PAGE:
Designing a minimalist landscape is as much about what you leave out as about what you put in. A minimalist landscape design is deliberately crafted to create a sense of ease, peace, space, serenity, and contemplation; a very necessary retreat, in other words, from the hectic, high-tech lifestyle that represents the world outside. A minimalist landscape thus seeks to make an impact while leaving a lasting impression. This, as you might imagine, is not always as easy a feat as it may sound. Learn more about how to successfully design and implement a minimalist landscape and decide if this increasingly popular landscaping approach is the right choice for your home garden or landscape space.
The best place to start when designing a minimalist landscape is with a thorough assessment of your garden or landscape space. If your space is long and narrow, or roughly square and even, you may wish to adopt a different approach. A small space may benefit from a single accent or feature such as a fountain or twin set of reclining chairs, while a larger space may accommodate a rock or Zen meditation garden and a greater variety of greenery and accents. Also consider how and how well your outside space elements blend in with the architecture and color scheme of the house or building adjacent to it. Once you have completed your assessment, make sure to note your USDA Plant Hardiness Zone (readily available by calling a local garden center or nursery, or your local gardening association) as this will assist you with selecting the right type of plant life and greenery for your region and climate.
Some of the most popular design elements for creating a minimalist landscape setting include a gravel path with stepping stones, a subtle fountain, water feature, or Koi pond, a few carefully selected yet eye-catching pieces of greenery (think the opposite of a tropical garden and you will get the right idea), simple seating such as concrete or stone benches or one simple set of chairs with a low table, a sundial or other interesting architectural feature, and open expanses of space including green lawn, stands of bamboo, or rock paths. The key with a minimalist landscape is to think in sections rather than clusters. Each section stands on its own and also complements the adjacent sections well.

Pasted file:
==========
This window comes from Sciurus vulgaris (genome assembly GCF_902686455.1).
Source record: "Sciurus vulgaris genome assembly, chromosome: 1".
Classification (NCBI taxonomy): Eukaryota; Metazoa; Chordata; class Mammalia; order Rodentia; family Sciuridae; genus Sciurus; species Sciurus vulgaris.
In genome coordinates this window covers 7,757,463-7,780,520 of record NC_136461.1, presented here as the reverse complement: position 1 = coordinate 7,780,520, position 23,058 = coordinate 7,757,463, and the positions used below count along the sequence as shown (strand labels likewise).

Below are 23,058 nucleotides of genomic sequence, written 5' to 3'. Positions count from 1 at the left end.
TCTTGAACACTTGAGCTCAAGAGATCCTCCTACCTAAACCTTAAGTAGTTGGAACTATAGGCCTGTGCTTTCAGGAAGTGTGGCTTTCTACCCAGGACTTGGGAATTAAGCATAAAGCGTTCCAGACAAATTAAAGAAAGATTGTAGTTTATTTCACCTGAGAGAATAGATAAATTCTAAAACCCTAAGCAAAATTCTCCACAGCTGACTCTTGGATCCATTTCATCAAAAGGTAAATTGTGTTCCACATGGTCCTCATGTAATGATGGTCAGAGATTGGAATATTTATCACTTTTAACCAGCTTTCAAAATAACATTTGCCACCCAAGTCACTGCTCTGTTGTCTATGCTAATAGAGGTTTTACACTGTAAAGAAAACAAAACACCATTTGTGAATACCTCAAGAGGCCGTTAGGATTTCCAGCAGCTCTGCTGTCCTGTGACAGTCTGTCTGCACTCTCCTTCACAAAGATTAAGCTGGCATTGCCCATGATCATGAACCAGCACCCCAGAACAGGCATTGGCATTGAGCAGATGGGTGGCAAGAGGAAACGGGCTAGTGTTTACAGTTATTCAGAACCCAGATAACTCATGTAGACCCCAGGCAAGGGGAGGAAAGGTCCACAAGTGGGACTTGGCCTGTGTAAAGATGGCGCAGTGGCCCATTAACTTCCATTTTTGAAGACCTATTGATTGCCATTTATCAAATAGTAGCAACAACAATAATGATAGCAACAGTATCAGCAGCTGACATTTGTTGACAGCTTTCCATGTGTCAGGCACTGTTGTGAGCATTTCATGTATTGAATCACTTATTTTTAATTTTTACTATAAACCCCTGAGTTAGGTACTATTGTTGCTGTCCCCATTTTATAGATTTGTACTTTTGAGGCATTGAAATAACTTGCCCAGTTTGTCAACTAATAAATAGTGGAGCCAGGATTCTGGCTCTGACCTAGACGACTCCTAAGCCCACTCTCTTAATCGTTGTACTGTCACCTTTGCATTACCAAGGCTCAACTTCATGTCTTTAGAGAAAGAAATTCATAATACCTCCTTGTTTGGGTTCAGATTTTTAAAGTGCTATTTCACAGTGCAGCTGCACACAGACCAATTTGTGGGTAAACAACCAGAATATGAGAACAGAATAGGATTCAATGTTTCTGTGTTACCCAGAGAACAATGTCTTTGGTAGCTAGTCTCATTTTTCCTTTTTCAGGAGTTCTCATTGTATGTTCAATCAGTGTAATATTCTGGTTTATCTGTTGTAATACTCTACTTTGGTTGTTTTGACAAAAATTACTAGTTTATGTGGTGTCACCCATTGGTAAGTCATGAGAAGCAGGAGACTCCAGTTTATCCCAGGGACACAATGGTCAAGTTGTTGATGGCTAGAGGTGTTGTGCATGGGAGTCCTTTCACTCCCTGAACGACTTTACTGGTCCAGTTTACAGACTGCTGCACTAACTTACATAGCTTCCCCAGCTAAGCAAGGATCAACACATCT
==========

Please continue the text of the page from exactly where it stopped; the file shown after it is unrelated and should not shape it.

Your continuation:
While a minimalist landscape certainly will err on the side of "less is more", this does not necessarily translate into a lower dollar cost or greater ease of installation. It can be wise to take the help of various online sources with free templates for garden and landscape design, or to hire a local designer for a consultation to help you make the most of your landscape budget. A well-designed minimalist landscape will require equally minimal maintenance and upkeep, and it is worth spending a bit more on the front end to ensure you get the most out of the least with your minimalist landscape design.